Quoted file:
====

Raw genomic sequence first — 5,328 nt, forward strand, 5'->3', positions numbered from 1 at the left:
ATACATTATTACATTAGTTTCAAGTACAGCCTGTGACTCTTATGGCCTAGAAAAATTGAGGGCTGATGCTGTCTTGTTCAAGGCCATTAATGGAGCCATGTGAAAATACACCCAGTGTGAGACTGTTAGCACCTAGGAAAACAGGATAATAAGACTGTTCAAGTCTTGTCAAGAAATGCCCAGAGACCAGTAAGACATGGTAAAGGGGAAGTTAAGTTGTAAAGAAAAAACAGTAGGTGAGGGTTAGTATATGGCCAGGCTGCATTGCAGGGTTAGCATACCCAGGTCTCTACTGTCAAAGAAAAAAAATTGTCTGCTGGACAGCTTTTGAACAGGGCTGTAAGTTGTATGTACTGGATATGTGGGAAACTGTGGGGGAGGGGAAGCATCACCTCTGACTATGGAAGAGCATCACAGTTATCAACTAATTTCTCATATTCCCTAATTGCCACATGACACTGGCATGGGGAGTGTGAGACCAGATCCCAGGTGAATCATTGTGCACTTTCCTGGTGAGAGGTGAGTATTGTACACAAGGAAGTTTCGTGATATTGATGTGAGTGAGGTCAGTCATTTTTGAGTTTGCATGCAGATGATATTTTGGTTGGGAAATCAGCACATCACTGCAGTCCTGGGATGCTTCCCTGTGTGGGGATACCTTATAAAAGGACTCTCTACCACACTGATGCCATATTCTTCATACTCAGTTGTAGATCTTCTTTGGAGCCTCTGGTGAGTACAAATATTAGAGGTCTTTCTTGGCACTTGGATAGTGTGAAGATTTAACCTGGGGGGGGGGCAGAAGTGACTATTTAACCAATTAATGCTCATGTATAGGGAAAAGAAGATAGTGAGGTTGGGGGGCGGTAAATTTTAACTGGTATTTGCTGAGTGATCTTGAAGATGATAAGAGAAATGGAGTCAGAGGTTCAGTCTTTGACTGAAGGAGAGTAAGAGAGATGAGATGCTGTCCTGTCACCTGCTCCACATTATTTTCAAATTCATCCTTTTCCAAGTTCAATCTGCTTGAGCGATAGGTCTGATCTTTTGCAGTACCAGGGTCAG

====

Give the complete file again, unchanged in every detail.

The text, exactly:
Raw genomic sequence first — 5,328 nt, forward strand, 5'->3', positions numbered from 1 at the left:
ATACATTATTACATTAGTTTCAAGTACAGCCTGTGACTCTTATGGCCTAGAAAAATTGAGGGCTGATGCTGTCTTGTTCAAGGCCATTAATGGAGCCATGTGAAAATACACCCAGTGTGAGACTGTTAGCACCTAGGAAAACAGGATAATAAGACTGTTCAAGTCTTGTCAAGAAATGCCCAGAGACCAGTAAGACATGGTAAAGGGGAAGTTAAGTTGTAAAGAAAAAACAGTAGGTGAGGGTTAGTATATGGCCAGGCTGCATTGCAGGGTTAGCATACCCAGGTCTCTACTGTCAAAGAAAAAAAATTGTCTGCTGGACAGCTTTTGAACAGGGCTGTAAGTTGTATGTACTGGATATGTGGGAAACTGTGGGGGAGGGGAAGCATCACCTCTGACTATGGAAGAGCATCACAGTTATCAACTAATTTCTCATATTCCCTAATTGCCACATGACACTGGCATGGGGAGTGTGAGACCAGATCCCAGGTGAATCATTGTGCACTTTCCTGGTGAGAGGTGAGTATTGTACACAAGGAAGTTTCGTGATATTGATGTGAGTGAGGTCAGTCATTTTTGAGTTTGCATGCAGATGATATTTTGGTTGGGAAATCAGCACATCACTGCAGTCCTGGGATGCTTCCCTGTGTGGGGATACCTTATAAAAGGACTCTCTACCACACTGATGCCATATTCTTCATACTCAGTTGTAGATCTTCTTTGGAGCCTCTGGTGAGTACAAATATTAGAGGTCTTTCTTGGCACTTGGATAGTGTGAAGATTTAACCTGGGGGGGGGGCAGAAGTGACTATTTAACCAATTAATGCTCATGTATAGGGAAAAGAAGATAGTGAGGTTGGGGGGCGGTAAATTTTAACTGGTATTTGCTGAGTGATCTTGAAGATGATAAGAGAAATGGAGTCAGAGGTTCAGTCTTTGACTGAAGGAGAGTAAGAGAGATGAGATGCTGTCCTGTCACCTGCTCCACATTATTTTCAAATTCATCCTTTTCCAAGTTCAATCTGCTTGAGCGATAGGTCTGATCTTTTGCAGTACCAGGGTCAG